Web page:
Anyhow, I saw this on Twitter this morning and thought it might be of interest:
4 – Ashley
Whether masturbation is the rug muffling our sadness in its ugly shag, well, that’s another question of pleasure and bliss. Routine pleasure might ask for a fix, for comfort. What does ritual want from us?
Though I’m not the first to elevate sex to ritual, I usually see that gesture applied to sex with others: it’s communication, communion. I’m thinking of poems like Mark Doty’s “Homo Will Not Inherit,” after a poster in a queer neighborhood. Addressing his would-be judge, the speaker recalls a man in a bathhouse who told him, “I’m going to punish your mouth.” As for what happened next, he says, “I can’t tell you what that did to me.”21
“I can’t tell you” as in won’t — the “you” would condemn him anyway — and also just can’t. His mouth, too full to speak and not just of cock. After all, the initiated could not divulge a ritual, like the Eleusinian Mysteries, on pain of death. They knew a ritual can’t be paraphrased, can only be experienced: “Too much description ruins everything.”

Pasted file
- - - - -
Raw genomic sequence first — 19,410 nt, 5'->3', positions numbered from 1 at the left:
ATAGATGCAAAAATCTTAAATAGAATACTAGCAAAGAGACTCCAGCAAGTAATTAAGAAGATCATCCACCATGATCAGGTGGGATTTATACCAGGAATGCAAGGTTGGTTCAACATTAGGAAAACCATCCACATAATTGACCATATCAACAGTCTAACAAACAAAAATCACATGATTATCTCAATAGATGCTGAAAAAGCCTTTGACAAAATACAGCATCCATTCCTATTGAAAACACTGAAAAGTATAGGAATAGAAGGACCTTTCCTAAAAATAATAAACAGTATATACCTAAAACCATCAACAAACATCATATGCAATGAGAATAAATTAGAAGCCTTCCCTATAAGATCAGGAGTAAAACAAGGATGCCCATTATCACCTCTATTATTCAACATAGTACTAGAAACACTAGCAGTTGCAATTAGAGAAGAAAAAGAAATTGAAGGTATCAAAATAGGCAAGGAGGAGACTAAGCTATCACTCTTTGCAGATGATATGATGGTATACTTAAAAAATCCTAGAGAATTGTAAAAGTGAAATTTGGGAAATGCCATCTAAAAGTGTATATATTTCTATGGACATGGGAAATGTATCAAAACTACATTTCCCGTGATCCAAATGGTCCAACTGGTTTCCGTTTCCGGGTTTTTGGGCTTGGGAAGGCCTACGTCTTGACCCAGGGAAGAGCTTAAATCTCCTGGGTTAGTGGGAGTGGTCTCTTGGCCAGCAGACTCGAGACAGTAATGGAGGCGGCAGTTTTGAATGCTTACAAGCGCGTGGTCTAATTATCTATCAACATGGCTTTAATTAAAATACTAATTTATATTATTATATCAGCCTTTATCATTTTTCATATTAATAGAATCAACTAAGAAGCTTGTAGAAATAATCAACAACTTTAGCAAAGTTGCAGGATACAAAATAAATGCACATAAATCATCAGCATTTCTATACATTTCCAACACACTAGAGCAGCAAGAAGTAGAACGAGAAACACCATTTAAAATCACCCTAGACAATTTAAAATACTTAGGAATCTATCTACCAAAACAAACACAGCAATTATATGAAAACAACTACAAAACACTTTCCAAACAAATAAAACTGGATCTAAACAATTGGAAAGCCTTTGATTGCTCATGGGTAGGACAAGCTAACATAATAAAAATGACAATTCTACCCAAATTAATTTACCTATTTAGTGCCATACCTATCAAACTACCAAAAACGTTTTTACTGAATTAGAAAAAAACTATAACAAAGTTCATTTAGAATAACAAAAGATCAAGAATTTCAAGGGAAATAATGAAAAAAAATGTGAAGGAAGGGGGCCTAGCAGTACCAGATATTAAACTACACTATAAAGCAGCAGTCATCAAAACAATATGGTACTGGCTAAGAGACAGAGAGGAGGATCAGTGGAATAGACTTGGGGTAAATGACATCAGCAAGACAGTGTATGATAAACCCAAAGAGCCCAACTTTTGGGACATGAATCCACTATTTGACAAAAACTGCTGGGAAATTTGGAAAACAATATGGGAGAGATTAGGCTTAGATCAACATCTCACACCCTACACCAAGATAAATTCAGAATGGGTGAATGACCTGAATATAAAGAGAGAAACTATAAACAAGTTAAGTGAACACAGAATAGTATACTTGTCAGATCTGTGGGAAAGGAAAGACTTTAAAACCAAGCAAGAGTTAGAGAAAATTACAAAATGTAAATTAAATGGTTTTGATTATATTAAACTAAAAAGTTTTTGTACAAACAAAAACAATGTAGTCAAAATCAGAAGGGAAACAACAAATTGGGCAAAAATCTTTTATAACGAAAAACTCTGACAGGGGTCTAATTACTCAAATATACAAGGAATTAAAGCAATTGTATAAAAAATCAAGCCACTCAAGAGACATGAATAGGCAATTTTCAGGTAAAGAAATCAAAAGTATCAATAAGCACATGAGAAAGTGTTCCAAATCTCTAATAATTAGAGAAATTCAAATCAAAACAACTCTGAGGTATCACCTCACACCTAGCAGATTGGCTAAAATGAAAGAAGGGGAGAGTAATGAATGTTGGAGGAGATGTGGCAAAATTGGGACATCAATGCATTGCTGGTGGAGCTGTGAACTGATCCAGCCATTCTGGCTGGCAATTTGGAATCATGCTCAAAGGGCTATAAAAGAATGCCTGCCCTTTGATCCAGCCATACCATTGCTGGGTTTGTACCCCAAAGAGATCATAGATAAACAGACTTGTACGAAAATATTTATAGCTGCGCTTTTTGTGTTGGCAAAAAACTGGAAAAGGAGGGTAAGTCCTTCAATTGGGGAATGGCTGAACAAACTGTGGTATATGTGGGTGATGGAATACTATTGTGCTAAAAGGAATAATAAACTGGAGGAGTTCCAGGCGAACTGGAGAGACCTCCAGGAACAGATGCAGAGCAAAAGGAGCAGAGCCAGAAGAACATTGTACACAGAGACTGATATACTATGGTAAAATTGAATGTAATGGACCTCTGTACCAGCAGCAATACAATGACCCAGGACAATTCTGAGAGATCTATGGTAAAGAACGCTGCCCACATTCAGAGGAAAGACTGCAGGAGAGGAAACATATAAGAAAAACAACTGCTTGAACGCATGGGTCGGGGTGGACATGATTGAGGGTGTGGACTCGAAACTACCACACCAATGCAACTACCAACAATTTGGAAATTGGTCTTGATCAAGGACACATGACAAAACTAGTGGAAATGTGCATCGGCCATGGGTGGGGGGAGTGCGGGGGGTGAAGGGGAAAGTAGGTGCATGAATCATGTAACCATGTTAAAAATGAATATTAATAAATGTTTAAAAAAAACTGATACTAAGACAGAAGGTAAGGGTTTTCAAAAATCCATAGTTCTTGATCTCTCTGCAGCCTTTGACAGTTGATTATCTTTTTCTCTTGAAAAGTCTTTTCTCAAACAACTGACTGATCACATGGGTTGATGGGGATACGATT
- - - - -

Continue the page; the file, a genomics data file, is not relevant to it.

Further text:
You used the word “edge” and Brown’s poem edges, as in won’t come, what’s unsaid vibrating in her margins (I’m about to take a Sharpie to my own walls after reading her). I read Sexton’s lonely masturbator as “hoarding,” but she deals in resistance play, too. “You are not entitled to my fantasy,” she might say; communication is not the point. I’m thinking again of Tiana Clark, how she ends a poem with a line addressed, in part, to us: “I don’t have to tell you everything.”22
I’m not totally satisfied with “ritual.” A stale whiff of sanctimony about it? I remember what my friend Jacek told me — a sex researcher, studying MRIs of the brain during orgasm. “What an orgasm does to the nervous system is more intense than fear or even pain,” he said, hugely grinning. “And people do it every day!”
You asked me about the move from routine to ritual, and I love masturbation because it confounds me as I try to demarcate the two. I understand Jacek’s delight — this bright and painful bliss ribboning the everyday brain! Through Parker’s poem, too, where such bliss troubles the line between isolation and togetherness. After the phrase, “I masturbate,” she introduces a you and we, then draws the compass of her voice even wider: “planets up to their necks/ in our longing.” The poem’s atmosphere is more like water, but in the slog of ennui, her desire still implicates the universe, a reverse-astrology.